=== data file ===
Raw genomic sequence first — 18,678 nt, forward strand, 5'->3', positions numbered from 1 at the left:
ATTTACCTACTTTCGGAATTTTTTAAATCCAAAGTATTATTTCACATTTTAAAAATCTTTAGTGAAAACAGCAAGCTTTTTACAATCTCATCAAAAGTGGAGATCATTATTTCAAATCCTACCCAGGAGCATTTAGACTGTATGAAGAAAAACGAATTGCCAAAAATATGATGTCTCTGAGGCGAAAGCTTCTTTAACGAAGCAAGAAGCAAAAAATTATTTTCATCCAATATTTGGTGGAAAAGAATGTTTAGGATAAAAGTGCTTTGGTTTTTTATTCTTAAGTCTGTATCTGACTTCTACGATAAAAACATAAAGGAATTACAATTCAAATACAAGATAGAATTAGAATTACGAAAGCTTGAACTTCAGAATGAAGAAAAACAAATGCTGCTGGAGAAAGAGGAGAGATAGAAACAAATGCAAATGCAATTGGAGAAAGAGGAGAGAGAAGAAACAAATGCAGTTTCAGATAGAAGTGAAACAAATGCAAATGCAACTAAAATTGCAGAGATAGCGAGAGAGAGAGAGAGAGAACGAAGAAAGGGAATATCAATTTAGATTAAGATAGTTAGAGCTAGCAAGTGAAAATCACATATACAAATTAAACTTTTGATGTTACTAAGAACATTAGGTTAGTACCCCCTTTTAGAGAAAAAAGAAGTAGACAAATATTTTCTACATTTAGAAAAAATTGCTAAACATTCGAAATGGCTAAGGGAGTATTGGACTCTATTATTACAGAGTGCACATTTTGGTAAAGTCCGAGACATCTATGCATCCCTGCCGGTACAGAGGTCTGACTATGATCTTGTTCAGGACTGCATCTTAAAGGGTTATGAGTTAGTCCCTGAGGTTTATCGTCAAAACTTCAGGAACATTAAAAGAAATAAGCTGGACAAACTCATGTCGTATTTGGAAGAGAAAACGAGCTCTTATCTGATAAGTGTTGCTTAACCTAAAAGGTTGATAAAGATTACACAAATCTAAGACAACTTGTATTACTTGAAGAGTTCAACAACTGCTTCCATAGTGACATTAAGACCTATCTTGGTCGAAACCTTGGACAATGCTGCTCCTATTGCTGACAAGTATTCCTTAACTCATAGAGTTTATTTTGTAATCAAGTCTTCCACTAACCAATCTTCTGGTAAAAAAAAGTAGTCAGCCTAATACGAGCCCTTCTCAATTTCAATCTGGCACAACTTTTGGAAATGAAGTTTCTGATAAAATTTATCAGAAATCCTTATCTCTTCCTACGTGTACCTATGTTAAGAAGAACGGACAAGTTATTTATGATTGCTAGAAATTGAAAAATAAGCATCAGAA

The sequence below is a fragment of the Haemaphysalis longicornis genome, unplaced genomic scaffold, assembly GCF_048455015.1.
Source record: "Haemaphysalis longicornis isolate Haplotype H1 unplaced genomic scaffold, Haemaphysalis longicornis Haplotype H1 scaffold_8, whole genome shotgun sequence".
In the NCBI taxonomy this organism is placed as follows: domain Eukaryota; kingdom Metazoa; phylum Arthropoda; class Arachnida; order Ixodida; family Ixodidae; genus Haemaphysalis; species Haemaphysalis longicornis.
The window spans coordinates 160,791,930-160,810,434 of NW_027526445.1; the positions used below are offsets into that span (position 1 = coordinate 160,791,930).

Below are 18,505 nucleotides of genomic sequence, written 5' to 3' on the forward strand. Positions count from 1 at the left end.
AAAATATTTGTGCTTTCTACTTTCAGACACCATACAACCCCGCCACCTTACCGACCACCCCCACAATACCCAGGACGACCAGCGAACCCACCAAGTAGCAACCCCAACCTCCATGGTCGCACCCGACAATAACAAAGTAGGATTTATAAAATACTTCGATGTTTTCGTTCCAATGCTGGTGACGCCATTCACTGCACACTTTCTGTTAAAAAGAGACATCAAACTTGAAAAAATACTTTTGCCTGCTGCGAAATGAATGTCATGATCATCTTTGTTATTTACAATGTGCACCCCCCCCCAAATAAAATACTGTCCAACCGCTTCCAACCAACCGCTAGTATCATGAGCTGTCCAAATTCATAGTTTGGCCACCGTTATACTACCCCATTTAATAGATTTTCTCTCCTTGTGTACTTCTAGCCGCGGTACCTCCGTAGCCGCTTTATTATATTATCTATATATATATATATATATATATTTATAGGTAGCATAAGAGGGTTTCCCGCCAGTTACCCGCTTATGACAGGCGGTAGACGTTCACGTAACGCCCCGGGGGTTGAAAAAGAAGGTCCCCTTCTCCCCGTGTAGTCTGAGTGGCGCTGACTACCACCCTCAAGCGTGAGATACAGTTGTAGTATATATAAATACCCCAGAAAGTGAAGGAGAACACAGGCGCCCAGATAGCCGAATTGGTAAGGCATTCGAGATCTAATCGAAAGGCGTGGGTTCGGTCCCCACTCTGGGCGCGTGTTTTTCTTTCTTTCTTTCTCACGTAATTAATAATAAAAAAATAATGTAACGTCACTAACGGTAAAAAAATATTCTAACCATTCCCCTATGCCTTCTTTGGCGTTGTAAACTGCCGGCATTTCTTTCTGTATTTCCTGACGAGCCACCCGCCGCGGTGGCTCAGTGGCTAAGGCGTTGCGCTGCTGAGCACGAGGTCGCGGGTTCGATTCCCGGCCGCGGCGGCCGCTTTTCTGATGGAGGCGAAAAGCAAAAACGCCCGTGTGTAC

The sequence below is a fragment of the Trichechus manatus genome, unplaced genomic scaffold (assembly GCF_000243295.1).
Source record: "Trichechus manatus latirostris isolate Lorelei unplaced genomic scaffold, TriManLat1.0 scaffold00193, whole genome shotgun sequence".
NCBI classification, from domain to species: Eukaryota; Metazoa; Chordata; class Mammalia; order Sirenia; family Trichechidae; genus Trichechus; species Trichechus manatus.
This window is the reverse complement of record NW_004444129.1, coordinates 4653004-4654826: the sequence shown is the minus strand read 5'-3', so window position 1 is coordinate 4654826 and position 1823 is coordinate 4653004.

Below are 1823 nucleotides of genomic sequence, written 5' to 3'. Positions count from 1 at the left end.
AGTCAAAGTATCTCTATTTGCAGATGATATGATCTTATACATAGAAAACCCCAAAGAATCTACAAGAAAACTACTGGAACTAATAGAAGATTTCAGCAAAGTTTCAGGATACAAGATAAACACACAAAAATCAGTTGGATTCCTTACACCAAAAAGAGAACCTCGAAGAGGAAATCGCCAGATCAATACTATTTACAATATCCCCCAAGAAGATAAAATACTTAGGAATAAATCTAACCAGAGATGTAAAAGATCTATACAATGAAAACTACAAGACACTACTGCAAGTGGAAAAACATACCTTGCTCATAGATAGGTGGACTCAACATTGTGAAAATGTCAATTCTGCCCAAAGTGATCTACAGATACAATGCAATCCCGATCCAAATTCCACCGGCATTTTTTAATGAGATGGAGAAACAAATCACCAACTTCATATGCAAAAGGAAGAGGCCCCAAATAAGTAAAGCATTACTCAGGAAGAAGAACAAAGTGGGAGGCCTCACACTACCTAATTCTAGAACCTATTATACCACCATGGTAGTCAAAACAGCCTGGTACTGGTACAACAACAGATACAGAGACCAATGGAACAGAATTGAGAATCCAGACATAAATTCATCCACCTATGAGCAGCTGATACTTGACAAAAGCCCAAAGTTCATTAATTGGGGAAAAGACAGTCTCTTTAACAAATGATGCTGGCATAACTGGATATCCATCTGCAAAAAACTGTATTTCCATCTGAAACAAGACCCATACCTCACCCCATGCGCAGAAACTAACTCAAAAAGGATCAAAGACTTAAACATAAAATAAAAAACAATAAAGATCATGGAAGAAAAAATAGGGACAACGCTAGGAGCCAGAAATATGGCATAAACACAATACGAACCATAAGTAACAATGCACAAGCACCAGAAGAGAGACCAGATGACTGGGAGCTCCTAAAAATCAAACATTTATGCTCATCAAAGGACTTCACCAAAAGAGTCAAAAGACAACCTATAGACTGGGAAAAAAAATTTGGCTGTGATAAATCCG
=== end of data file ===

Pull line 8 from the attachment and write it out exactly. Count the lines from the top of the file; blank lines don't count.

AAAATATTTGTGCTTTCTACTTTCAGACACCATACAACCCCGCCACCTTACCGACCACCCCCACAATACCCAGGACGACCAGCGAACCCACCAAGTAGCAACCCCAACCTCCATGGTCGCACCCGACAATAACAAAGTAGGATTTATAAAATACTTCGATGTTTTCGTTCCAATGCTGGTGACGCCATTCACTGCACACTTTCTGTTAAAAAGAGACATCAAACTTGAAAAAATACTTTTGCCTGCTGCGAAATGAATGTCATGATCATCTTTGTTATTTACAATGTGCACCCCCCCCCAAATAAAATACTGTCCAACCGCTTCCAACCAACCGCTAGTATCATGAGCTGTCCAAATTCATAGTTTGGCCACCGTTATACTACCCCATTTAATAGATTTTCTCTCCTTGTGTACTTCTAGCCGCGGTACCTCCGTAGCCGCTTTATTATATTATCTATATATATATATATATATATATTTATAGGTAGCATAAGAGGGTTTCCCGCCAGTTACCCGCTTATGACAGGCGGTAGACGTTCACGTAACGCCCCGGGGGTTGAAAAAGAAGGTCCCCTTCTCCCCGTGTAGTCTGAGTGGCGCTGACTACCACCCTCAAGCGTGAGATACAGTTGTAGTATATATAAATACCCCAGAAAGTGAAGGAGAACACAGGCGCCCAGATAGCCGAATTGGTAAGGCATTCGAGATCTAATCGAAAGGCGTGGGTTCGGTCCCCACTCTGGGCGCGTGTTTTTCTTTCTTTCTTTCTCACGTAATTAATAATAAAAAAATAATGTAACGTCACTAACGGTAAAAAAATATTCTAACCATTCCCCTATGCCTTCTTTGGCGTTGTAAACTGCCGGCATTTCTTTCTGTATTTCCTGACGAGCCACCCGCCGCGGTGGCTCAGTGGCTAAGGCGTTGCGCTGCTGAGCACGAGGTCGCGGGTTCGATTCCCGGCCGCGGCGGCCGCTTTTCTGATGGAGGCGAAAAGCAAAAACGCCCGTGTGTAC